Accenture Embraces Expert Systems to Automate IT Management

Mike Vizard
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In a sign that hyper-scale computing is on its way to the enterprise, Accenture this week announced an alliance with IPsoft, a provider of expert system software for automating the management of IT.

Accenture CTO Paul Daugherty says IT environments in the age of the cloud are becoming too complex to manage without some form of automation being applied. As enterprise IT environments continue to scale, organizations need to enable a single administrator to be able to manage hundreds, even thousands, of virtual and physical servers.

IPsoft Chief Change Officer Martijn Gribnau says the company’s core software is an expert system that leverages autonomics to automate the management of server, storage and networking functions based on the policies defined by the senior IT managers.

In addition to automating many of the routine management functions within an enterprise IT organization, expert systems also offer the promise of consolidating the battery of IT management software that most organizations have in place today. A single expert system eliminates the need for many of products that IT administers currently rely on to manage any number of systems and devices, which usually result in a dizzying array of screens that make correlating IT events in any meaningful way especially difficult, the larger the IT footprint of the organization becomes. In fact, any time there is a performance issue or outage, the expert system is designed to provide a framework through which the enterprise IT environment self-heals itself, says Gribnau.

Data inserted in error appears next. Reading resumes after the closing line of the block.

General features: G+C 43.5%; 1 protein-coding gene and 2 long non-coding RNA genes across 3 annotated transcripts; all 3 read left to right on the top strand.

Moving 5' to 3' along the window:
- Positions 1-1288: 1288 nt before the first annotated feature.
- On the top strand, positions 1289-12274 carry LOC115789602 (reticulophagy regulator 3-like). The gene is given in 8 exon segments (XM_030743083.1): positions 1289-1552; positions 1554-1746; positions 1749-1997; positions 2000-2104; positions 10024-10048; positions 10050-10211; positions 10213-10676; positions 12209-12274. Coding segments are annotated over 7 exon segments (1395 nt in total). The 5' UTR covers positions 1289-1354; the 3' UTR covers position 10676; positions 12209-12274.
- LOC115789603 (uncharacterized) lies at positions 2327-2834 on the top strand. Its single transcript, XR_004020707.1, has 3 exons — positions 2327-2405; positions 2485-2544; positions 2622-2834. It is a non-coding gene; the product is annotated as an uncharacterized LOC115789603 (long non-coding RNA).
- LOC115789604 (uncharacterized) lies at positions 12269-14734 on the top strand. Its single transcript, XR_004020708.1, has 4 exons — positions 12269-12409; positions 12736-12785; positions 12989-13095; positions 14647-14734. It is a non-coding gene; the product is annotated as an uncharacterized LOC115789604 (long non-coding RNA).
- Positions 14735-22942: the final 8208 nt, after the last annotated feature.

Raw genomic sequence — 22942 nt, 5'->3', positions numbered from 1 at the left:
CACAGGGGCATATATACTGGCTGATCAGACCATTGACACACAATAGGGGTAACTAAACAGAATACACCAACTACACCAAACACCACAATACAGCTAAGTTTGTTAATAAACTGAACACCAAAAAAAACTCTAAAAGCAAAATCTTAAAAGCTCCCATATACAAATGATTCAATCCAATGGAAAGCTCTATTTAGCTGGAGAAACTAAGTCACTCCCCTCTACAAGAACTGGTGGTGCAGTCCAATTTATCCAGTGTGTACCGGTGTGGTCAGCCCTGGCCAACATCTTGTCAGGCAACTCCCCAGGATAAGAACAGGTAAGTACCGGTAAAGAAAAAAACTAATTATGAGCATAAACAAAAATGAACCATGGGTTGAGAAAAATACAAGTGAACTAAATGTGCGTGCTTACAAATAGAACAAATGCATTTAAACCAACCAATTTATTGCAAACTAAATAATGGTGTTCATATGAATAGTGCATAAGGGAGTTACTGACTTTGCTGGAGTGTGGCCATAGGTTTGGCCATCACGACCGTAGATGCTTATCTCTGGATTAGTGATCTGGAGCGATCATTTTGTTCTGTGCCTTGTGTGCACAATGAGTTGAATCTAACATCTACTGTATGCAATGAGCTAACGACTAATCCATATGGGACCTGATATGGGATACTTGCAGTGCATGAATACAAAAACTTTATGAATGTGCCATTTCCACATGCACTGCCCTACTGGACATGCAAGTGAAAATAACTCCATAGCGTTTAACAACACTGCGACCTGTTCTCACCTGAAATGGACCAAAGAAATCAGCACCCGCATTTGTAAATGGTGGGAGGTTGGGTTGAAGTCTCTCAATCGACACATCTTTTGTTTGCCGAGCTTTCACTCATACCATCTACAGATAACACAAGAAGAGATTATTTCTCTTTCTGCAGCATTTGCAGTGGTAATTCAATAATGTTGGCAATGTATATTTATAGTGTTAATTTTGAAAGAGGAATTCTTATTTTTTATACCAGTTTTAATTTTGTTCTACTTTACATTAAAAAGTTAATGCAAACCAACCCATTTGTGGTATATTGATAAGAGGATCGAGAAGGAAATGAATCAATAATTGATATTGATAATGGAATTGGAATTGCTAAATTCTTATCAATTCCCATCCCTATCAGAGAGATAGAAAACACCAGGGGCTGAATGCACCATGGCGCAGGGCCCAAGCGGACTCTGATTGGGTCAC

In effect, Accenture in partnership with IPsoft is acknowledging the fact that within many organizations the complexity of the enterprise IT environment is moving into a phase that is beyond the abilities of humans to effectively manage. That may offer a bleak view of a “lights out management” future for many IT administrators. But the reality is, the future of the data center is one where there is one person and a dog managing it, and it’s the dog’s job to keep the person from actually touching anything.



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